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The Buffers in Household Products Inquiry Lab Solution for AP® Chemistry involves identifying regions in the neutralization of a polyprotic weak acid. Experiment results are used to identify buffering agents in eight household products.
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Big Idea 6, Investigation 15, Primary Learning Objective 6.20
Many household products contain buffering chemicals, such as citric acid, sodium carbonate, sodium benzoate and phosphates or phosphoric acid to safeguard their activity. Students discover the wide range of buffering action using this advanced inquiry lab activity.
The lab begins with an introductory activity to identify the buffering regions in the neutralization of a polyprotic weak acid. The results provide a model for guided-inquiry design of a procedure to determine the buffering agents in eight different household products, including foods and beverages and over-the-counter drugs. Procedures may include creating titration curves, calculating pKa values and analyzing the buffer capacity and composition. Students may recommend additional consumer products for further inquiry study.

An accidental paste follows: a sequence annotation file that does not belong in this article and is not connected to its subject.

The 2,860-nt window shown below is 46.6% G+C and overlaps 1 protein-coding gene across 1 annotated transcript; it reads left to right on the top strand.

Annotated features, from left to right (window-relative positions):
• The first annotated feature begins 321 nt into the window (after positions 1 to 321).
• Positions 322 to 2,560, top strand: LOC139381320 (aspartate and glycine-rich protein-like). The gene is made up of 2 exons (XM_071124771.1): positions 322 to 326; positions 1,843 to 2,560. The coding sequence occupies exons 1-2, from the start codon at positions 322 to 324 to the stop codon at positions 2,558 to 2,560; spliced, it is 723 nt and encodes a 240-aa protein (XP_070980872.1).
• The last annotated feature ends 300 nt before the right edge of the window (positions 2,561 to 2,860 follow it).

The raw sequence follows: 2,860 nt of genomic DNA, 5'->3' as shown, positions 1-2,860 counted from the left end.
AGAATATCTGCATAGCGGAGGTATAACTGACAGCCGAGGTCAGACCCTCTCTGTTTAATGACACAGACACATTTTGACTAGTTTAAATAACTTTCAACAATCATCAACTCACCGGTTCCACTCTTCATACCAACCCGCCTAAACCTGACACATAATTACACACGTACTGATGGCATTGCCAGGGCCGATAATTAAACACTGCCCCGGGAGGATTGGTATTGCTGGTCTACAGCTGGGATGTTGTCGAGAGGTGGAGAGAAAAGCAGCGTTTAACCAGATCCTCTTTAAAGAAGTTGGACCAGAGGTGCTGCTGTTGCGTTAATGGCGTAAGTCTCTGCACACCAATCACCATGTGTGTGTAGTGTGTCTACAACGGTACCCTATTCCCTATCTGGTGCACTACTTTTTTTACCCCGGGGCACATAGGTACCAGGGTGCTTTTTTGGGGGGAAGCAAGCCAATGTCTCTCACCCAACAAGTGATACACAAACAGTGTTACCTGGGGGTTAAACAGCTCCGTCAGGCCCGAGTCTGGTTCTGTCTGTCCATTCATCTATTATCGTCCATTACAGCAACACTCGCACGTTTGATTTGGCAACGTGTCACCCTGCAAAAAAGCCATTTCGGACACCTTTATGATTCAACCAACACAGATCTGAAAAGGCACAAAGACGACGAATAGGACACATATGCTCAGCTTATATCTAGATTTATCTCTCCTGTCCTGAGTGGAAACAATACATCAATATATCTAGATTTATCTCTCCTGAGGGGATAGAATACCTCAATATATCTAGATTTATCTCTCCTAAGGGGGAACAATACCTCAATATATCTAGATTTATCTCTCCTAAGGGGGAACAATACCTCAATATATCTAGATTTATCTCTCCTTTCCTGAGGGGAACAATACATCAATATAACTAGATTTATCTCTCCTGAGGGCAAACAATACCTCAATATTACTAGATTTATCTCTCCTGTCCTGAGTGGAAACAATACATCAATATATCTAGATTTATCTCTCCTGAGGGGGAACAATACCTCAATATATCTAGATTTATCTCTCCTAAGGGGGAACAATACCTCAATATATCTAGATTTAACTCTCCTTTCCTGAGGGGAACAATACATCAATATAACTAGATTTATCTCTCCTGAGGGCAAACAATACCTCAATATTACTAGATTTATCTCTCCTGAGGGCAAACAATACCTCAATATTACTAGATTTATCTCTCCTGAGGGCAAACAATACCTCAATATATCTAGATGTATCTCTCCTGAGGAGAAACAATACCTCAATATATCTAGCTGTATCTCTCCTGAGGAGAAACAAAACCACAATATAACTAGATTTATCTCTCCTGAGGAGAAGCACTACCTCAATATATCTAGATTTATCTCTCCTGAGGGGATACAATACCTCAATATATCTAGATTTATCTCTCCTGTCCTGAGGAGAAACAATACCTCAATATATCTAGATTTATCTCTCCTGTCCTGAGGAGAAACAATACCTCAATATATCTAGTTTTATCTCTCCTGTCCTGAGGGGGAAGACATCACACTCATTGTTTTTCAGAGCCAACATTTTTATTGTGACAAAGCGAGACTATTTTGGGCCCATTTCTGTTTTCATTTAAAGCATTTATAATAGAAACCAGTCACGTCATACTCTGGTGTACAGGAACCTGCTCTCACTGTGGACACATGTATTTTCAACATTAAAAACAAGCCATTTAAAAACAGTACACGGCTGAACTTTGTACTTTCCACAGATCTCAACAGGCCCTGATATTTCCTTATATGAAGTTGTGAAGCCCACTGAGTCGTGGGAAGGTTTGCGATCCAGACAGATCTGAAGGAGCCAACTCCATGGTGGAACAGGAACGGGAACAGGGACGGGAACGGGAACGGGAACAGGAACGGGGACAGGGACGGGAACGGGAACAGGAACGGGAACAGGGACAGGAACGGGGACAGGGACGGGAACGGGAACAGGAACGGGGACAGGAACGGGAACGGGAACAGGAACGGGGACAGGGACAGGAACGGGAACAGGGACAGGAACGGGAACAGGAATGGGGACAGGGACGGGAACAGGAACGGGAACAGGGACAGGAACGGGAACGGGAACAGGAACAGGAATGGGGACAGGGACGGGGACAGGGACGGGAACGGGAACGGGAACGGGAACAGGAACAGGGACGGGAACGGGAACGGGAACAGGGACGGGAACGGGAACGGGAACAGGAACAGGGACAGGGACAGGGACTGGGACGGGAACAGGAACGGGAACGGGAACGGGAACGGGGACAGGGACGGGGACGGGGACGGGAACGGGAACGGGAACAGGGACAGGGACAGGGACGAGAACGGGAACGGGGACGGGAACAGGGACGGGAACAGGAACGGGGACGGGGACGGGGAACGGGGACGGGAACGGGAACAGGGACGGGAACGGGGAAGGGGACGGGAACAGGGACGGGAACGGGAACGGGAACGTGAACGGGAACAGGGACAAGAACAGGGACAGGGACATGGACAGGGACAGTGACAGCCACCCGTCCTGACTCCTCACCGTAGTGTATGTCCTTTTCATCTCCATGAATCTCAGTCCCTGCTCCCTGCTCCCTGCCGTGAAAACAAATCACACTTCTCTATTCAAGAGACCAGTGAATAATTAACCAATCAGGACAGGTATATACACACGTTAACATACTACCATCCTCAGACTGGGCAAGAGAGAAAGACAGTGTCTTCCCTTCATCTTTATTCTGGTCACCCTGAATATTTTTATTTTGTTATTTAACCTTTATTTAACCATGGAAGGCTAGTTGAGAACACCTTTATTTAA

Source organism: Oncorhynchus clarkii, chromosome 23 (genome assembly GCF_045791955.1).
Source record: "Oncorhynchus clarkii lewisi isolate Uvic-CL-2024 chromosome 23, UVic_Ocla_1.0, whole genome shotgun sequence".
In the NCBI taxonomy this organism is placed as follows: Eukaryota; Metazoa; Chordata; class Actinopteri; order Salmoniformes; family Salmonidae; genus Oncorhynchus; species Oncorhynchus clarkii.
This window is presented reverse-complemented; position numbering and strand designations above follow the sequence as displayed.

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Complete for 24 students working in pairs.
HS-PS1-1. Use the periodic table as a model to predict the relative properties of elements based on the patterns of electrons in the outermost energy level of atoms.
HS-PS1-2. Construct and revise an explanation for the outcome of a simple chemical reaction based on the outermost electron states of atoms, trends in the periodic table, and knowledge of the patterns of chemical properties.
HS-PS1-3. Plan and conduct an investigation to gather evidence to compare the structure of substances at the bulk scale to infer the strength of electrical forces between particles.